“No problem,” Beckett says, like he's a teacher who's in charge of everything instead of just another student who's in the same situation as I am. He shoots my mom a smile, then straightens up and opens my door for me, like he's a chauffeur. I'm not sure what to do, so I just get out.

He's standing on the curb, and he doesn't step back or anything, so I have no choice but to step up onto the curb next to him. My back is against the car, and I'm so close I can see the chocolate-brown specks in his green eyes. It feels weird being this close to someone other than Derrick. The side of Beckett's mouth turns up into a grin, almost like he can sense my discomfort. I wait for him to move and let me pass, but he doesn't. He just stands there, like he owns the sidewalk.

He smells like strawberry gum and spicy aftershave. I flush and maneuver around him toward the back of the car, where I wait for my mom to hit the release button for the back door. I pull out my carry-on. It's one of those rolling ones, and it's packed to the brim with stuff. Fortunately, the bags we were checking had to be left at the school yesterday, so they could load them all onto the bus. They didn't want to waste time doing it this morning. At the time I thought it was a huge pain in the ass, but now I'm thankful. If I can somehow get to Florida, at least my suitcase will be there.

“All right, well, see you later,” my mom calls out her window.

“You're leaving?” The thought is suddenly panic-inducing. What the hell am I thinking, lying about there being a late bus? How am I going to get to the airport? And besides, I don't want to be left here alone with Beckett. I don't even know him. He's one of those people who you never know what they're going to do or say. He's unpredictable. I don't like things that are unpredictable. Which is obviously why I've
to lose my virginity.

“I have to get to work,” my mom says. “Text me when you get on the bus.”

“We'll be fine,” Beckett says. “I'll make sure she texts you, don't worry.”

My mom smiles at him, like Beckett's in charge of her
life or something and not just some kid she met, like, five minutes ago.

“Bye, Lyla!” she calls. She blows me a kiss out the window. And then she's gone.

Beckett picks up my carry-on and starts wheeling it back over toward the traffic circle. “Wow,” he says. “This is heavy.”

“It's not that heavy,” I say, rolling my eyes.

He gives me a weird look and keeps walking. He has long legs, and his strides are long on top of it. He's wearing baggy jeans, a crisp white T-shirt, and clean black sneakers. His hair is disheveled in that I-don't-care-what-my-hair-looks-like-but-I-still-look-sexy kind of way. Not that I think Beckett's sexy. I mean, yes, abstractly I can tell he's good-looking. But I have a boyfriend.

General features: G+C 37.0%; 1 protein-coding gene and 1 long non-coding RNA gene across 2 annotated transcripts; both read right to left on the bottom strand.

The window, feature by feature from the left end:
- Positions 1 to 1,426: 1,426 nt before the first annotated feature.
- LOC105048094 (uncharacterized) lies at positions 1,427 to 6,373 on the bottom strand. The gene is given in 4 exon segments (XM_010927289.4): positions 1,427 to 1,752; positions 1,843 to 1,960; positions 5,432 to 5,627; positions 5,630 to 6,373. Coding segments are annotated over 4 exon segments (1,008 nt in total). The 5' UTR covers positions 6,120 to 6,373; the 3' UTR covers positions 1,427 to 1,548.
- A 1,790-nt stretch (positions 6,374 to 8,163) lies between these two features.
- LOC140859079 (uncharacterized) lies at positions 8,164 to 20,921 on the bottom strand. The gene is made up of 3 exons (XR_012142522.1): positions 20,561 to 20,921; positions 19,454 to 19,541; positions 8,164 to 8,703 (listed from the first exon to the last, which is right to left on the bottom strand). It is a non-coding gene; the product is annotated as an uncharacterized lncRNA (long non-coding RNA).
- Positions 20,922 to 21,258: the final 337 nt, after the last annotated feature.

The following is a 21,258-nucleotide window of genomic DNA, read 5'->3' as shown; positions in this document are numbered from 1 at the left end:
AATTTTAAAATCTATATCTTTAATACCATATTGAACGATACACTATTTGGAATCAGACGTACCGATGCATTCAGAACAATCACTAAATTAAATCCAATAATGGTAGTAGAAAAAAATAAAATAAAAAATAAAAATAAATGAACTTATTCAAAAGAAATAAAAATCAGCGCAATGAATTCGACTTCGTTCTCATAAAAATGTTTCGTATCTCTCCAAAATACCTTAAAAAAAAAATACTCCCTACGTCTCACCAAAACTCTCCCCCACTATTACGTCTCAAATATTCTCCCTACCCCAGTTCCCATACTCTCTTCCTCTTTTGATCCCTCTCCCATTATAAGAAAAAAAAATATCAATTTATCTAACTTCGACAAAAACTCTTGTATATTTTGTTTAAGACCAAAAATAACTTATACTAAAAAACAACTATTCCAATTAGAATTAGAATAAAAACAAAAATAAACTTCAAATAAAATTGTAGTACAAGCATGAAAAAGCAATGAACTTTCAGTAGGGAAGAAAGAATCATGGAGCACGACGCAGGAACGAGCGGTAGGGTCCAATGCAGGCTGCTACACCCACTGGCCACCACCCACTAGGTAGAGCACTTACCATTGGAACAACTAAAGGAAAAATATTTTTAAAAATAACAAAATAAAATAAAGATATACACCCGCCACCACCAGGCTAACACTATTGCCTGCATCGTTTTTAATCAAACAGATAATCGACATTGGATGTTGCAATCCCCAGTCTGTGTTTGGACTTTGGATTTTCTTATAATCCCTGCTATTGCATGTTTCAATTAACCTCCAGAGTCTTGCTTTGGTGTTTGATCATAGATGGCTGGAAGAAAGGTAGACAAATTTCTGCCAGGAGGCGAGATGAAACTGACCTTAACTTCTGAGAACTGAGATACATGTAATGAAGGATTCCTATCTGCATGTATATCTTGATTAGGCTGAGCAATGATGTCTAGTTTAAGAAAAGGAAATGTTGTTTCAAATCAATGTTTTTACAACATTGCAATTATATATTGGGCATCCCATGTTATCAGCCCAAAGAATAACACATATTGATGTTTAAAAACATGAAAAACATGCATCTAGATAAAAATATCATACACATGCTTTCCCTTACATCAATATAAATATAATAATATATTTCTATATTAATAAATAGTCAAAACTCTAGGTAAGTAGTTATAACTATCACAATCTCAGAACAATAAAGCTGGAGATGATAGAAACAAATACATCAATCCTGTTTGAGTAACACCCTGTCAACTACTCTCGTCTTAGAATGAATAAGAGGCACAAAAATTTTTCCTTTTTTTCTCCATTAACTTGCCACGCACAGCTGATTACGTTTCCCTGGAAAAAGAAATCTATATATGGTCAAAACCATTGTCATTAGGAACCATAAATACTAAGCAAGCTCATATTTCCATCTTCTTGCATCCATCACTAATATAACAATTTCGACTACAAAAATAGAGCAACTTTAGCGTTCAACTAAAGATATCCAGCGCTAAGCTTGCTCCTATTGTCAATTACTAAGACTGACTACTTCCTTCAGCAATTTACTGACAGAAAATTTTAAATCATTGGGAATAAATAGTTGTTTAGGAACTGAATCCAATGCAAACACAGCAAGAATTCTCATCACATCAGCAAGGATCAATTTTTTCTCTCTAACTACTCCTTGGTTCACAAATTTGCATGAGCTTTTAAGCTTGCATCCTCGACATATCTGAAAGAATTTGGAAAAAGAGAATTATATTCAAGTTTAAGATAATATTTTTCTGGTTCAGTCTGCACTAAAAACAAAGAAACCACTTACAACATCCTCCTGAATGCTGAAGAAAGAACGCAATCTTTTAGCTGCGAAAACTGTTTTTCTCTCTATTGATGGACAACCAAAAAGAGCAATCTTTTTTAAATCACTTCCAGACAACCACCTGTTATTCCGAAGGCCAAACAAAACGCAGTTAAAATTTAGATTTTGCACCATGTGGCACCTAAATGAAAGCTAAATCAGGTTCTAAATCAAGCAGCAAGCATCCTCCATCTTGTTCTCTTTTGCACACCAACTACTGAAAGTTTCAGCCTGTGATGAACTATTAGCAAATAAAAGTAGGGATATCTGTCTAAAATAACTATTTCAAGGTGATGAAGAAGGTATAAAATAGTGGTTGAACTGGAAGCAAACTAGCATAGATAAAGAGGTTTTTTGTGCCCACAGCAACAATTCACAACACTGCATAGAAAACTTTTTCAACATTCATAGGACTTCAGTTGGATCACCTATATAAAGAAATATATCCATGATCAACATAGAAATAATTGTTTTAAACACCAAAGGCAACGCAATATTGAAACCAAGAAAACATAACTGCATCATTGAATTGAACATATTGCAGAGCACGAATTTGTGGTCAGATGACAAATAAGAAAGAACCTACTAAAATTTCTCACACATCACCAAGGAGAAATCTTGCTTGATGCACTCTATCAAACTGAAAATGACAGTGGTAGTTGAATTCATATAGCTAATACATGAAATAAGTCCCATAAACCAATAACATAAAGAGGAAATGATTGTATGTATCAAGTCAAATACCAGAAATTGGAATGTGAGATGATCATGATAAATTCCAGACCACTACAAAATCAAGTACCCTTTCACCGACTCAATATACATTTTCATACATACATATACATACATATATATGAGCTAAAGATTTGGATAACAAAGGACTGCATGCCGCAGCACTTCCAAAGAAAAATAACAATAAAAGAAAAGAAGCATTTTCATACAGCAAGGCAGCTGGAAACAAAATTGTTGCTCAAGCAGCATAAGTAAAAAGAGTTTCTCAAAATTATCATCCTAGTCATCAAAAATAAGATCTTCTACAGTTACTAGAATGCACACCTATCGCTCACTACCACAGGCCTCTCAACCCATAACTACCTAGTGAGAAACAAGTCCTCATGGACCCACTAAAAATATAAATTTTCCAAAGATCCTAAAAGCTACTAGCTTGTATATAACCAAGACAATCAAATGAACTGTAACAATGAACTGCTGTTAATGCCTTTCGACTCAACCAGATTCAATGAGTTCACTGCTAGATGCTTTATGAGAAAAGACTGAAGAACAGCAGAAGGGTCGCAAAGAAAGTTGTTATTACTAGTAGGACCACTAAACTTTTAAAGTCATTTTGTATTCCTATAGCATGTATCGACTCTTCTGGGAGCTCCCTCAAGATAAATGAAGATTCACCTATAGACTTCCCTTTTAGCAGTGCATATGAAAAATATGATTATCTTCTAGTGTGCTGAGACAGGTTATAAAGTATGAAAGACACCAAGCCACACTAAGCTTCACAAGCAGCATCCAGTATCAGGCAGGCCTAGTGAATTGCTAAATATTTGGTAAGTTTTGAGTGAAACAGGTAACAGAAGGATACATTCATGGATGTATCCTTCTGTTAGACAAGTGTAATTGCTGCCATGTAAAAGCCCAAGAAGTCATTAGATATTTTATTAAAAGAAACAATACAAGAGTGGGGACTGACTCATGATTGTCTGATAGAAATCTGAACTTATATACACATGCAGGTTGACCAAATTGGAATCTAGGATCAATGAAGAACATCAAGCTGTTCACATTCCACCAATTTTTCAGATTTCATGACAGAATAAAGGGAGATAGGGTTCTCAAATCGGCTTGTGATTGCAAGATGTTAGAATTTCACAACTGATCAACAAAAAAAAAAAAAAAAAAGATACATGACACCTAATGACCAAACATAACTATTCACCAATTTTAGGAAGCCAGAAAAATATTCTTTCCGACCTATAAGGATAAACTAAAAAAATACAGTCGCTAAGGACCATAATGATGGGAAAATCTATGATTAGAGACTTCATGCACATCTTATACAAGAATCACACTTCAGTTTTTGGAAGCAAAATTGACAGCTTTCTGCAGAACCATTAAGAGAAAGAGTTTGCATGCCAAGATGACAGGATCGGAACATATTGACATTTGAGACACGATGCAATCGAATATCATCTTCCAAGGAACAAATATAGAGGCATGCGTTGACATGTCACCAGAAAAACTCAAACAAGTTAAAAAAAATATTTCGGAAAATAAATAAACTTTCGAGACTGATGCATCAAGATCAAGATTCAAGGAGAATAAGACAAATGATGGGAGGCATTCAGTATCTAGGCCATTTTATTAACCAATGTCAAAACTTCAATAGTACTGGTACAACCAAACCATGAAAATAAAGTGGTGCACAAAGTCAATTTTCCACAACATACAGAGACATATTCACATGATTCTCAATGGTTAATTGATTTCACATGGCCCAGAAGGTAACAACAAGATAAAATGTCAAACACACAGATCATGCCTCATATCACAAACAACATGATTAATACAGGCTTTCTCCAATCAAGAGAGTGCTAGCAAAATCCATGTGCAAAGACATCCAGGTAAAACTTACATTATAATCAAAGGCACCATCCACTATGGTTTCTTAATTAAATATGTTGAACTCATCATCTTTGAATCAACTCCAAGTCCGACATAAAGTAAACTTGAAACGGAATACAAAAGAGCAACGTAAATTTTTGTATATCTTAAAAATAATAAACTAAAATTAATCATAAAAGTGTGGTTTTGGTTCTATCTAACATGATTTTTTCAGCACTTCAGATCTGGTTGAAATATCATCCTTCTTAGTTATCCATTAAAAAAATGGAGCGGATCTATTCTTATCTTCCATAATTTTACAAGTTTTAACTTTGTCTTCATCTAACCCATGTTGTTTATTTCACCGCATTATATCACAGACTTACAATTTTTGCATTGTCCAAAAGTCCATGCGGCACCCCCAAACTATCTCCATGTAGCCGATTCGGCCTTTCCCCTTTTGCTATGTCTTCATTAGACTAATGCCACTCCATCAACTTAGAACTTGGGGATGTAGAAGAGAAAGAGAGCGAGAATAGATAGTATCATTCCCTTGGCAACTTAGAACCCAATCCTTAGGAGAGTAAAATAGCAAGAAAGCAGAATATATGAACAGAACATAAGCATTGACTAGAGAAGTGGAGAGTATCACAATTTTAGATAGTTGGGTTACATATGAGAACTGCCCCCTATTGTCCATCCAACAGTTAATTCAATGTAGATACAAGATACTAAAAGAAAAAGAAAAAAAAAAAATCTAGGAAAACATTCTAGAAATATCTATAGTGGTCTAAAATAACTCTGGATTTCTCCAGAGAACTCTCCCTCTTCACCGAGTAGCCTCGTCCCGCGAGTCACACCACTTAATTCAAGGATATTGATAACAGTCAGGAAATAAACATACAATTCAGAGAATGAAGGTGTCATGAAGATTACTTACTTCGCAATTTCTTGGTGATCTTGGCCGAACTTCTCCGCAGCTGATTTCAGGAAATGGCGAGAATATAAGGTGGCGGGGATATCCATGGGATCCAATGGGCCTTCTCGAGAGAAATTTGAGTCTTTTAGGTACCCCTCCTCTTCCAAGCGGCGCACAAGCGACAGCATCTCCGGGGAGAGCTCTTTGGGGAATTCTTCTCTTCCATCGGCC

“What do you have in here, anyway?” he asks, like he really wants to know.

“Just the normal stuff.” Makeup, a couple of dresses, a book, my inappropriate bathing suit (just in case they decided to go through the bags we were checking—they said they weren't, but who knows? There's really no privacy when it comes to schools.).

Beckett looks at me out of the corner of his eye, like he thinks I'm up to something. What could I be up to with a suitcase? Maybe he thinks I'm a drug smuggler.

“I can wheel my own suitcase,” I say.

He ignores me and just keeps walking back toward the
front of the school, where he was standing when we first pulled in.

There's a small black duffel bag sitting on the curb, and he sets my bag down gently next to his. He looks at my bag, like he's trying to figure out a puzzle. He reaches out and grabs the tag with my name and address on it, running his finger over the pink marker I used to print the information.

“You like pink,” he says, like there's something wrong with it.

“It was the only pen I had.” It's a lie. I love pink. But something is making me feel like I have to defend my color choice to him, which is ridiculous. I hardly know him. This is why high school is completely messed up and misogynistic. If it were two guys out here, would Beckett really be commenting on the color of the ink on my name tag? Well, maybe. If it were pink, he might say something.

But whatever. The point is that if it were a guy, I wouldn't have felt the need to defend myself and lie about my choices. I should just tell him I like pink. There's nothing
with liking the color pink. It doesn't mean anything. I'm a very strong woman. I have a 4.0 GPA, I take three AP classes (which Beckett should know, since he's in two of them), and I'm going to Cornell in the fall. With Derrick. We're both going to Cornell. Isn't that so perfect?

BOOK: Heat of the Moment
5.63Mb size Format: txt, pdf, ePub